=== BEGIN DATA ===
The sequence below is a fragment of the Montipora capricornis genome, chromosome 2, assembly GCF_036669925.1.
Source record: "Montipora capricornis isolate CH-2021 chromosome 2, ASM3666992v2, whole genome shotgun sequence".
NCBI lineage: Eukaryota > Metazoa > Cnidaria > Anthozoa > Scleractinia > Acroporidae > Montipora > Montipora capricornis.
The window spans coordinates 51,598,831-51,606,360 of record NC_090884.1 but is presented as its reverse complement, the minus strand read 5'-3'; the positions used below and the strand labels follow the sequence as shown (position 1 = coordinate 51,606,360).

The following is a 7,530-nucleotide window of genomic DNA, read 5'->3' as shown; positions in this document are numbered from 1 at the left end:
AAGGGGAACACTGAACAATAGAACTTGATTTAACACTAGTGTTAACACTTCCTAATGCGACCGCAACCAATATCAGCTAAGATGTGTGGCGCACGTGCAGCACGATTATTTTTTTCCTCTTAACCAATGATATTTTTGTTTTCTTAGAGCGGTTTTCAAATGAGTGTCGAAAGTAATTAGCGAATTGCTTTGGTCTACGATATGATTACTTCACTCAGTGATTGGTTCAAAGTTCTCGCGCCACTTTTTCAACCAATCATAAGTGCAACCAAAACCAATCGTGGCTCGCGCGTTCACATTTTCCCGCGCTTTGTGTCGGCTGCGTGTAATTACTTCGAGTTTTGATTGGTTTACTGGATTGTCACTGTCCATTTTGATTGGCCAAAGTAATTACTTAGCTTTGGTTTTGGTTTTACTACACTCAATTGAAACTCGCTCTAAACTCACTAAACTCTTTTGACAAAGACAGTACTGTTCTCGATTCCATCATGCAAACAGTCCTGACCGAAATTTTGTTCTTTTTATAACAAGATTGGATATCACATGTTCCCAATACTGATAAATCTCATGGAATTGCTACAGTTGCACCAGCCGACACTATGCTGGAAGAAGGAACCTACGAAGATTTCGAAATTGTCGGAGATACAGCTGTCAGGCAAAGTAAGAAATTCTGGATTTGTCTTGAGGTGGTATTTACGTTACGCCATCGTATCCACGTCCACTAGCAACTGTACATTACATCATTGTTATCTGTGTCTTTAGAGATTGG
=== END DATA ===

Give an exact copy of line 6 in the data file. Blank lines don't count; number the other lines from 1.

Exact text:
AAGGGGAACACTGAACAATAGAACTTGATTTAACACTAGTGTTAACACTTCCTAATGCGACCGCAACCAATATCAGCTAAGATGTGTGGCGCACGTGCAGCACGATTATTTTTTTCCTCTTAACCAATGATATTTTTGTTTTCTTAGAGCGGTTTTCAAATGAGTGTCGAAAGTAATTAGCGAATTGCTTTGGTCTACGATATGATTACTTCACTCAGTGATTGGTTCAAAGTTCTCGCGCCACTTTTTCAACCAATCATAAGTGCAACCAAAACCAATCGTGGCTCGCGCGTTCACATTTTCCCGCGCTTTGTGTCGGCTGCGTGTAATTACTTCGAGTTTTGATTGGTTTACTGGATTGTCACTGTCCATTTTGATTGGCCAAAGTAATTACTTAGCTTTGGTTTTGGTTTTACTACACTCAATTGAAACTCGCTCTAAACTCACTAAACTCTTTTGACAAAGACAGTACTGTTCTCGATTCCATCATGCAAACAGTCCTGACCGAAATTTTGTTCTTTTTATAACAAGATTGGATATCACATGTTCCCAATACTGATAAATCTCATGGAATTGCTACAGTTGCACCAGCCGACACTATGCTGGAAGAAGGAACCTACGAAGATTTCGAAATTGTCGGAGATACAGCTGTCAGGCAAAGTAAGAAATTCTGGATTTGTCTTGAGGTGGTATTTACGTTACGCCATCGTATCCACGTCCACTAGCAACTGTACATTACATCATTGTTATCTGTGTCTTTAGAGATTGG